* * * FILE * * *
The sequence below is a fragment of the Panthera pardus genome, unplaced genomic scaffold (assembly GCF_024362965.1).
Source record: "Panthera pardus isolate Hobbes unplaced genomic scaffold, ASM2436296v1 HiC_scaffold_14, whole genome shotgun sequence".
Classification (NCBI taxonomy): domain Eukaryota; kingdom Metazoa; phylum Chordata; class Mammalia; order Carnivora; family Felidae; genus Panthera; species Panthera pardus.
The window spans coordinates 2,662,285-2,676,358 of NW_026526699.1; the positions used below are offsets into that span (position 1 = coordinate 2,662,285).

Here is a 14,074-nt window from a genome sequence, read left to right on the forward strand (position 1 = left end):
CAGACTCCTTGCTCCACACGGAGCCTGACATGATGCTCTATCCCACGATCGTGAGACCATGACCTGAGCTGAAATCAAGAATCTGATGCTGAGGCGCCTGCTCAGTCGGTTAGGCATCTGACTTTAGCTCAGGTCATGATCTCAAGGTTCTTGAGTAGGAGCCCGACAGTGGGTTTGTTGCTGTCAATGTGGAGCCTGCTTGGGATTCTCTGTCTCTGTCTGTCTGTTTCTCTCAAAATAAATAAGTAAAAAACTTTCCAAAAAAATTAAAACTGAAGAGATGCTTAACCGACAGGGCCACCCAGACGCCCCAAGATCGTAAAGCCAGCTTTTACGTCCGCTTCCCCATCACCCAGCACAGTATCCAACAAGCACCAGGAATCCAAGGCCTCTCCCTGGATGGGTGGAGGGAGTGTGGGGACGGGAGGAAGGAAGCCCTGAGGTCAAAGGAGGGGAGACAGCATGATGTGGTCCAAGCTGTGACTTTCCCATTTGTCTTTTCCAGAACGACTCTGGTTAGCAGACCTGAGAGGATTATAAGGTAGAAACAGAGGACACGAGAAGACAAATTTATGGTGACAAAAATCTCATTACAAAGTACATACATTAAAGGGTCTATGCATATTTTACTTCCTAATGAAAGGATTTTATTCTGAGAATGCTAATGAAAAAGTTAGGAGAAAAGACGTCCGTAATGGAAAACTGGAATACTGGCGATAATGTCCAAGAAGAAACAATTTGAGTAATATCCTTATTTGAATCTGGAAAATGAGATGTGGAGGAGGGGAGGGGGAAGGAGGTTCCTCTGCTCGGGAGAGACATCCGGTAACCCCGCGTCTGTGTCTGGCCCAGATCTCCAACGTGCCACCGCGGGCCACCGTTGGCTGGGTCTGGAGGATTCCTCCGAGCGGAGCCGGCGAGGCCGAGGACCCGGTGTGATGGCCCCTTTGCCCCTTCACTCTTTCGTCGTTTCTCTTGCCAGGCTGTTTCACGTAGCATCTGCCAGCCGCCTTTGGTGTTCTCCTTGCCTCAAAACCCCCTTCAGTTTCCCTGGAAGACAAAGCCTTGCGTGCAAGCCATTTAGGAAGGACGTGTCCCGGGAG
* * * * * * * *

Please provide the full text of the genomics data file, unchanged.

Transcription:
The sequence below is a fragment of the Panthera pardus genome, unplaced genomic scaffold (assembly GCF_024362965.1).
Source record: "Panthera pardus isolate Hobbes unplaced genomic scaffold, ASM2436296v1 HiC_scaffold_14, whole genome shotgun sequence".
Classification (NCBI taxonomy): domain Eukaryota; kingdom Metazoa; phylum Chordata; class Mammalia; order Carnivora; family Felidae; genus Panthera; species Panthera pardus.
The window spans coordinates 2,662,285-2,676,358 of NW_026526699.1; the positions used below are offsets into that span (position 1 = coordinate 2,662,285).

Here is a 14,074-nt window from a genome sequence, read left to right on the forward strand (position 1 = left end):
CAGACTCCTTGCTCCACACGGAGCCTGACATGATGCTCTATCCCACGATCGTGAGACCATGACCTGAGCTGAAATCAAGAATCTGATGCTGAGGCGCCTGCTCAGTCGGTTAGGCATCTGACTTTAGCTCAGGTCATGATCTCAAGGTTCTTGAGTAGGAGCCCGACAGTGGGTTTGTTGCTGTCAATGTGGAGCCTGCTTGGGATTCTCTGTCTCTGTCTGTCTGTTTCTCTCAAAATAAATAAGTAAAAAACTTTCCAAAAAAATTAAAACTGAAGAGATGCTTAACCGACAGGGCCACCCAGACGCCCCAAGATCGTAAAGCCAGCTTTTACGTCCGCTTCCCCATCACCCAGCACAGTATCCAACAAGCACCAGGAATCCAAGGCCTCTCCCTGGATGGGTGGAGGGAGTGTGGGGACGGGAGGAAGGAAGCCCTGAGGTCAAAGGAGGGGAGACAGCATGATGTGGTCCAAGCTGTGACTTTCCCATTTGTCTTTTCCAGAACGACTCTGGTTAGCAGACCTGAGAGGATTATAAGGTAGAAACAGAGGACACGAGAAGACAAATTTATGGTGACAAAAATCTCATTACAAAGTACATACATTAAAGGGTCTATGCATATTTTACTTCCTAATGAAAGGATTTTATTCTGAGAATGCTAATGAAAAAGTTAGGAGAAAAGACGTCCGTAATGGAAAACTGGAATACTGGCGATAATGTCCAAGAAGAAACAATTTGAGTAATATCCTTATTTGAATCTGGAAAATGAGATGTGGAGGAGGGGAGGGGGAAGGAGGTTCCTCTGCTCGGGAGAGACATCCGGTAACCCCGCGTCTGTGTCTGGCCCAGATCTCCAACGTGCCACCGCGGGCCACCGTTGGCTGGGTCTGGAGGATTCCTCCGAGCGGAGCCGGCGAGGCCGAGGACCCGGTGTGATGGCCCCTTTGCCCCTTCACTCTTTCGTCGTTTCTCTTGCCAGGCTGTTTCACGTAGCATCTGCCAGCCGCCTTTGGTGTTCTCCTTGCCTCAAAACCCCCTTCAGTTTCCCTGGAAGACAAAGCCTTGCGTGCAAGCCATTTAGGAAGGACGTGTCCCGGGAG